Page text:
Sitting in the central parts of the city, this iconic structure has held its own for more than two millenniums. Built a few years before Christ was born in honor of Augustus, Pantheon is one of the very few structures retaining its antiquity. Historians attribute the preservation to the fact that Pantheon has continually being used for multiple purposes over the years.
Suggested Time Spent: 1 Hour | Admission: Free | Hours: 9AM – 6PM
It went from being a memorabilia to a church to being a political hub after the medieval ages. Structurally, the round plan, a cylindrical wall supporting the dome is common to Roman architecture. But the dome, 43 meters high and same width, was an engineering feat at that time. This vault is bigger than St. Peter’s, and is probably the largest built in that time. The only source of light into the vault, the 9 meters wide hole at the top of the dome, illuminates the facade in dreamy light.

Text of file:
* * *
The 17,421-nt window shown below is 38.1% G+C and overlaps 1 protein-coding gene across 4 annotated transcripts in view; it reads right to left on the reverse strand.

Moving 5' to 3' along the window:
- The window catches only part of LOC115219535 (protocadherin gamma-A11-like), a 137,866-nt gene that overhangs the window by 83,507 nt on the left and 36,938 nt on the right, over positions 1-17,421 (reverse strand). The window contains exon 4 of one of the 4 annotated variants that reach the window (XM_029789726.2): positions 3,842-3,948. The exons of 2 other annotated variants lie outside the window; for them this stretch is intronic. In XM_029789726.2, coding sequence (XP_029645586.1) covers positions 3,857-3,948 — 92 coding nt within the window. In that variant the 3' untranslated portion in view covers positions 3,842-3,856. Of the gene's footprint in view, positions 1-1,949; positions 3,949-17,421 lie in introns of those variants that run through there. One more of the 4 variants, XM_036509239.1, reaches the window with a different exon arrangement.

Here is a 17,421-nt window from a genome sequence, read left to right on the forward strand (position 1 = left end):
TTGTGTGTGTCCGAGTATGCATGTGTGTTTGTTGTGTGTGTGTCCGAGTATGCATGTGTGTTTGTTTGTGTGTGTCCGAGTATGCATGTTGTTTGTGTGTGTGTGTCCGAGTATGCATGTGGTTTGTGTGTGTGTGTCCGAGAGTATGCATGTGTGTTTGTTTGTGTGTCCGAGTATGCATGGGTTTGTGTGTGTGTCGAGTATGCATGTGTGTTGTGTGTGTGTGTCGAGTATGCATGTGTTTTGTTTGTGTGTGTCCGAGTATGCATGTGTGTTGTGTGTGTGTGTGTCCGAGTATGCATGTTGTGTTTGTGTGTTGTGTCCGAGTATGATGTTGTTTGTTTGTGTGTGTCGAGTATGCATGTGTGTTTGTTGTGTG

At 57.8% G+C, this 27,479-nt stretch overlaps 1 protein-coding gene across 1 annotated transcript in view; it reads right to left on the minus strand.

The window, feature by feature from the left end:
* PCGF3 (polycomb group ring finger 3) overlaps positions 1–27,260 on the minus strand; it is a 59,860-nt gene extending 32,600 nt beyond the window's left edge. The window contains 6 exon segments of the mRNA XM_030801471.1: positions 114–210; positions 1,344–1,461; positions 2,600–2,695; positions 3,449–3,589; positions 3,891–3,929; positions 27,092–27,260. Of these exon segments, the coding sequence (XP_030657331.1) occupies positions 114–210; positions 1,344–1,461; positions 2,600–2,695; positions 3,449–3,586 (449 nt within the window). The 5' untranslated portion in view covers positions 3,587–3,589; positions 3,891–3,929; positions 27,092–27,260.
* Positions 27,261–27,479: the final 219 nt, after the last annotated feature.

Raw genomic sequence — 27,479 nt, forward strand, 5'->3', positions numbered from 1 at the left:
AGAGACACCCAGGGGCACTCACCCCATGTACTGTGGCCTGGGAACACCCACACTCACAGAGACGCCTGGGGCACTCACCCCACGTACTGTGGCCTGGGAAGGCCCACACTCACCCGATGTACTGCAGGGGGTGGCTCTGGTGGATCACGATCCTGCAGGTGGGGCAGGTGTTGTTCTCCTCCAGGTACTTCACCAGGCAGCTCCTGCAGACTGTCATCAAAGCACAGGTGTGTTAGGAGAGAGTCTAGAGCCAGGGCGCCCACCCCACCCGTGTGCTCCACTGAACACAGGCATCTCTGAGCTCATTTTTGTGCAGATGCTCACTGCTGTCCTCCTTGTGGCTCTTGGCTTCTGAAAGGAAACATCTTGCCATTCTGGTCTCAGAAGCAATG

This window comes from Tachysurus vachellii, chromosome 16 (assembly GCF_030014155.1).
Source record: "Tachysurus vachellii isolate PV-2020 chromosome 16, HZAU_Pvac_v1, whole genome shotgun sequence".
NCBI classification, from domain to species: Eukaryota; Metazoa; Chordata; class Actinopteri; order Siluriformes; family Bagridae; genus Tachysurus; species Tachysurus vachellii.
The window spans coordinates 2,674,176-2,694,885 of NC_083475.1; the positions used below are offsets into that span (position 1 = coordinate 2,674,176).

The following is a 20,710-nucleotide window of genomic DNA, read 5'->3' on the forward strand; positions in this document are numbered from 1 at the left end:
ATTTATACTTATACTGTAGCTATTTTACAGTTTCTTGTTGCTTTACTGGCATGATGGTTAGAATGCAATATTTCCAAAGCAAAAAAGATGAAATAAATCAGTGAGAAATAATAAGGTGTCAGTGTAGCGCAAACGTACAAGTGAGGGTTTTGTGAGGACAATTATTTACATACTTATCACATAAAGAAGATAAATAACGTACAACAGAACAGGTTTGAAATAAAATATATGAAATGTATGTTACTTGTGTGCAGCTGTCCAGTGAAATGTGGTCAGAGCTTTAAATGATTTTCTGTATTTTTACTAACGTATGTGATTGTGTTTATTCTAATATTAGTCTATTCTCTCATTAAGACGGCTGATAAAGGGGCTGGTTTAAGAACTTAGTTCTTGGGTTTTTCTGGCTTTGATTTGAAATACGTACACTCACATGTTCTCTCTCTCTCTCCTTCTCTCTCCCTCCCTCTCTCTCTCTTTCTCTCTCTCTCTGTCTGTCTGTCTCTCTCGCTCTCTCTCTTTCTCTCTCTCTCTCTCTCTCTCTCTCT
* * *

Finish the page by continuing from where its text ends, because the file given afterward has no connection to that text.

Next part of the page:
Multi colored marbles in the two stories in the inside walls create an interplay of colors in mysterious light and shadows. Including the aforesaid purposes, Pantheon also holds tombs of famous artists, e.g. Raphael, and members of Savoy family and emperors.
Outside, the wide columns are large enough that it takes four adults to measure the circumference by holding each others’ hands. The 6 meters tall obelisk, Macuteo, and the fountain sits in the square in front of the Pantheon.
- The shops and restaurants around the Pantheon are infamous tourist traps. Although it may be convenient to pick up souvenirs, it is not advisable to have a full meal in the nearby restaurants; sub-par quality yet pricey.
- Walk to the nearby Church of Maria Sopra Minerva, almost next door to the back of the Pantheon. On your way there, you can spot the back side of Pantheon to appreciate the founding blocks of the structure. Admire one of the best obelisks (out of a total of thirteen in Rome), designed by Bernini, where an elephant is carrying the obelisk.